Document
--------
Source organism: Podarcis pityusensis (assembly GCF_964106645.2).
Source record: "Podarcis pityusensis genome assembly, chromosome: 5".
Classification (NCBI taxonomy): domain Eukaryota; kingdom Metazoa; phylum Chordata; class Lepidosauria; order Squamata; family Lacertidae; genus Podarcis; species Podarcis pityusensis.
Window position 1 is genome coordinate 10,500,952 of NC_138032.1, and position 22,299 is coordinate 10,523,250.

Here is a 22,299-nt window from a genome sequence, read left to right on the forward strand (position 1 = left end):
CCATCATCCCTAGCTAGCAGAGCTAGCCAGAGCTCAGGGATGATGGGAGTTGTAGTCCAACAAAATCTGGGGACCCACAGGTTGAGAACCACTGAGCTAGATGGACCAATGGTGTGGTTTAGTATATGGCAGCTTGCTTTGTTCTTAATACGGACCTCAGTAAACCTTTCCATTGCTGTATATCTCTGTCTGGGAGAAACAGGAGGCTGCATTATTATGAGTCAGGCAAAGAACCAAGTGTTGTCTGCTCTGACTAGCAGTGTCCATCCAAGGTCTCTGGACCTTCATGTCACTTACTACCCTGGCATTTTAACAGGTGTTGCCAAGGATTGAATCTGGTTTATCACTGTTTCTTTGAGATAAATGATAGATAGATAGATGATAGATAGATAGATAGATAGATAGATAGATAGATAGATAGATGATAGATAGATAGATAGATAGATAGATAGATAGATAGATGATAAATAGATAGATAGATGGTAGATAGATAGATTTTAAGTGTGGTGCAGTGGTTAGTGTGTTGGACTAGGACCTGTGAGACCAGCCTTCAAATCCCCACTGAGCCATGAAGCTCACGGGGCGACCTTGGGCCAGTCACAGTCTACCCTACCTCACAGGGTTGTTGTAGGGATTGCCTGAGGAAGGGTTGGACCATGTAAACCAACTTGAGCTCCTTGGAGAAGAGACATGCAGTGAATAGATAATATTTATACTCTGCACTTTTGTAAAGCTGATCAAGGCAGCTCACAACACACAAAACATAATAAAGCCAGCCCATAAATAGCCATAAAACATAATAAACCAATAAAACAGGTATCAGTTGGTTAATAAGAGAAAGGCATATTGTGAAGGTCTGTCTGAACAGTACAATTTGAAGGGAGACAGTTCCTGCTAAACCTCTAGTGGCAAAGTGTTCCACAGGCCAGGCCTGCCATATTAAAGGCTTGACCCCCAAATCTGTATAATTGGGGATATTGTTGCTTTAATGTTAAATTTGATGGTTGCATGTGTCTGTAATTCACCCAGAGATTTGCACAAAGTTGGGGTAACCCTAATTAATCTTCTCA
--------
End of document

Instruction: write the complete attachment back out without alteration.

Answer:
Source organism: Podarcis pityusensis (assembly GCF_964106645.2).
Source record: "Podarcis pityusensis genome assembly, chromosome: 5".
Classification (NCBI taxonomy): domain Eukaryota; kingdom Metazoa; phylum Chordata; class Lepidosauria; order Squamata; family Lacertidae; genus Podarcis; species Podarcis pityusensis.
Window position 1 is genome coordinate 10,500,952 of NC_138032.1, and position 22,299 is coordinate 10,523,250.

Here is a 22,299-nt window from a genome sequence, read left to right on the forward strand (position 1 = left end):
CCATCATCCCTAGCTAGCAGAGCTAGCCAGAGCTCAGGGATGATGGGAGTTGTAGTCCAACAAAATCTGGGGACCCACAGGTTGAGAACCACTGAGCTAGATGGACCAATGGTGTGGTTTAGTATATGGCAGCTTGCTTTGTTCTTAATACGGACCTCAGTAAACCTTTCCATTGCTGTATATCTCTGTCTGGGAGAAACAGGAGGCTGCATTATTATGAGTCAGGCAAAGAACCAAGTGTTGTCTGCTCTGACTAGCAGTGTCCATCCAAGGTCTCTGGACCTTCATGTCACTTACTACCCTGGCATTTTAACAGGTGTTGCCAAGGATTGAATCTGGTTTATCACTGTTTCTTTGAGATAAATGATAGATAGATAGATGATAGATAGATAGATAGATAGATAGATAGATAGATAGATAGATGATAGATAGATAGATAGATAGATAGATAGATAGATAGATGATAAATAGATAGATAGATGGTAGATAGATAGATTTTAAGTGTGGTGCAGTGGTTAGTGTGTTGGACTAGGACCTGTGAGACCAGCCTTCAAATCCCCACTGAGCCATGAAGCTCACGGGGCGACCTTGGGCCAGTCACAGTCTACCCTACCTCACAGGGTTGTTGTAGGGATTGCCTGAGGAAGGGTTGGACCATGTAAACCAACTTGAGCTCCTTGGAGAAGAGACATGCAGTGAATAGATAATATTTATACTCTGCACTTTTGTAAAGCTGATCAAGGCAGCTCACAACACACAAAACATAATAAAGCCAGCCCATAAATAGCCATAAAACATAATAAACCAATAAAACAGGTATCAGTTGGTTAATAAGAGAAAGGCATATTGTGAAGGTCTGTCTGAACAGTACAATTTGAAGGGAGACAGTTCCTGCTAAACCTCTAGTGGCAAAGTGTTCCACAGGCCAGGCCTGCCATATTAAAGGCTTGACCCCCAAATCTGTATAATTGGGGATATTGTTGCTTTAATGTTAAATTTGATGGTTGCATGTGTCTGTAATTCACCCAGAGATTTGCACAAAGTTGGGGTAACCCTAATTAATCTTCTCA